PETITION FOR JUDICIAL REVIEW

February 6, 2023

IN THE SUPERIOR COURT OF WASHINGTON 

IN AND FOR THE COUNTY OF THURSTON

 

JASON E. STEVENS,

                              Petitioner, 

vs.

STATE OF WASHINGTON DEPARTMENT OF HEALTH, NURSING CARE QUALITY

ASSURANCE COMMISSION,

                               Respondent.

Case No.:

Dept. Case No.: M2018-545

PETITION FOR JUDICIAL REVIEW

 

COMES NOW Petitioner JASON E. STEVENS, by and through his attorney, and petitions the court for Judicial Review of an administrative Final Order entered March 13, 2020 by the Adjudicative Service Unit of Respondent State of Washington Department of Health, Nursing Care Quality Assurance Commission. Petitioner asks that the Order be SET ASIDE Pursuant to RCW 34.05.570.

  • PARTIES, JURISDICTION, AND VENUE
  1. Petitioner JASON E. STEVENS resides in Thurston County. He has paid all required fees to maintain this action. He is represented by his attorney, Erin Lindsay Calkins, at the above address.
  2. Respondent State of Washington Department of Health, Nursing Care Quality Assurance Commission (Department) is a Washington State agency.
  3. This Court has jurisdiction over this action under RCW 34.05.510. Plaintiff is aggrieved by Defendant’s action, has exhausted administrative remedies, and merits relief under RCW 34.05.570.
  4. Venue is proper under RCW 34.05.514.

  • FACTUAL AND PROCEDURAL BACKGROUND
  1. The administrative action in this case stems from an investigation which began in 2014 into the loss of pills containing Oxycodone from a Bureau of Prisons facility during 2013-2014.
  2. Petitioner was a registered nurse at the Respondent’s facility from October 2013-October 2014.
  3. On or about June 2016, the DEA filed a complaint against Petitioner alleging, inter alia, systemic record keeping problems at Appellant’s employment. 
  4. On or about August 2016, Petitioner entered into a three-year contract with the Washington Health Professional Services to obtain monitored treatment.
  5. On or about January 2018, Washington Health Professional Services raised concerns alleging Petitioner did not provide a release of information, then later added a question on a screen which was improper processed on various parts, to include questions on chain of custody. 
  6. On July 24-25, 2019, Respondent held a hearing on the issues of whether the Petitioner committed unprofessional conduct and if so, what sanctions would be appropriate.
  7. On or about December 9, 2019, Respondent issued an Order indefinitely suspending the Appellant’s ability to practice as a registered nurse in Washington, and placed conditions on his ability to return to practice.
  8. On or about December 19, 2019, the Department filed its Motion for Reconsideration. The Panel reconvened on February 18, 2020 and revised its decision. Consequently, a Final Order was entered on March 13, 2020. The amended Order changed Appellant’s suspension from ‘indefinitely suspended’ to ‘suspended’.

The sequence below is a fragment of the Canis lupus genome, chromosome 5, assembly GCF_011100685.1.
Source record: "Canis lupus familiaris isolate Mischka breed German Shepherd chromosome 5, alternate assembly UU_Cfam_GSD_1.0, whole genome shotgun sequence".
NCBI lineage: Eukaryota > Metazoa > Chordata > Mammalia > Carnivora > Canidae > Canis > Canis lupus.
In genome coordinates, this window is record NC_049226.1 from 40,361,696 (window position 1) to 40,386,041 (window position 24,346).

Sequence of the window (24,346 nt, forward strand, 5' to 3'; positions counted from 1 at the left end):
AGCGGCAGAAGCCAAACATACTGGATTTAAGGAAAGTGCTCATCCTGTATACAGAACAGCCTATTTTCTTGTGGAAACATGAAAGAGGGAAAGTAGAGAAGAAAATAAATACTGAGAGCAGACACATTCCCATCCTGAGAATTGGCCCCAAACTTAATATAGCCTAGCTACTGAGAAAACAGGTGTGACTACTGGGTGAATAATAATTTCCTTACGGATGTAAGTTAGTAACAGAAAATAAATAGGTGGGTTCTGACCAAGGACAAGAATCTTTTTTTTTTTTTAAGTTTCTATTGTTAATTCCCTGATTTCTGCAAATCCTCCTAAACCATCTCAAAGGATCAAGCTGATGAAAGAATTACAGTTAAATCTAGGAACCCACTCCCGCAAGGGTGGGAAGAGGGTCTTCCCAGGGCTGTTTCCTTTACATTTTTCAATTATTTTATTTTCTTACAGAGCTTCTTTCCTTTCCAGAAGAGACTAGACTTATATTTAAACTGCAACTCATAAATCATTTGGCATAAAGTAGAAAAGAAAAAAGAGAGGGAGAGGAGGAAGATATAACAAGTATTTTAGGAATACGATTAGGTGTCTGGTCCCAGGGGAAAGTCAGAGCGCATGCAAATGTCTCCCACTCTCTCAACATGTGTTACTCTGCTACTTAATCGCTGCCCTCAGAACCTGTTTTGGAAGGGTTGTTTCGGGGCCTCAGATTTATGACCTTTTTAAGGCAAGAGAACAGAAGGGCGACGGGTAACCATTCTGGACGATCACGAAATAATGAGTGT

9. Petitioner submitted a Notice of Appeal March 13, 2020 – the notice of appeal was based on the Dec 9, 2019 Final Order.
  • ISSUES FOR REVIEW
  • Whether the Findings of Fact, Conclusions of Law, and Final Order should be set aside because the Department failed to prove, by substantial evidence, the facts giving rise to its allegations of unprofessional conduct?
  • Whether the Findings of Fact, Conclusions of Law, and Final Order should be set aside because the alleged conduct does not constitute unprofessional conduct?
  • Whether the Findings of Fact, Conclusions of Law, and Final Order should be set aside because the Department’s findings and sanction are arbitrary and capricious?
  • Whether the Findings of Fact, Conclusions of Law, and Final Order should be set aside because the agency has engaged in unlawful procedure or decision-making process, or has failed to follow a prescribed procedure?
  • ARGUMENTS
  • RESPONDENT FAILED TO PROVE BY SUBSTANTIAL EVIDENCE THAT PETITIONER ENGAGED IN CONDUCT GIVING RISE TO ITS FINDING OF UNPROFESSIONAL CONDUCT.
  1. According to RCW 34.05.570 (3) (e), the court is mandated to grant relief from an agency order in an adjudicative proceeding if the court determines that: “The order is not supported by evidence that is substantial when viewed in light of the whole record before the court, which includes the agency record for judicial review, supplemented by any additional evidence received by the court.”
  2. For purposes of RCW 34.05.570(3)(e), substantial evidence is “a sufficient quantity of evidence to persuade a fair-minded person of the truth or correctness of the order.” Callecod v. Wash. State Patrol, 84 Wn. App. 663, 673, 929 P.2d 510 (1997).
  3. The Washington Supreme Court has held the standard of proof in disciplinary proceedings against physicians is proof by clear and convincing evidence. Nguyen v. Department of Health, 144 Wn.2d 516, 534 (2001), cert. denied, 535 U.S. 904 (2002).
  4. Law that criminalizes passive, unknowing conduct is unconstitutional. See State of Washington v. Shannon B. Blake, NO. 96873-0. In State of Washington, the Washington declared RCW 69.50.4013 unconstitutional. The said section made possession of a controlled substance a felony punishable by up to five years in prison, plus a hefty fine without proof that the defendant even knew they possessed the substance. The Court held that the Statute violated the due process clause of both the Washington State Constitution, and the U.S. Constitution. In the reasoning of the Court, “due process clause protections generally bar state legislatures from taking innocent and passive conduct with no criminal intent at all and punishing it as a serious crime.”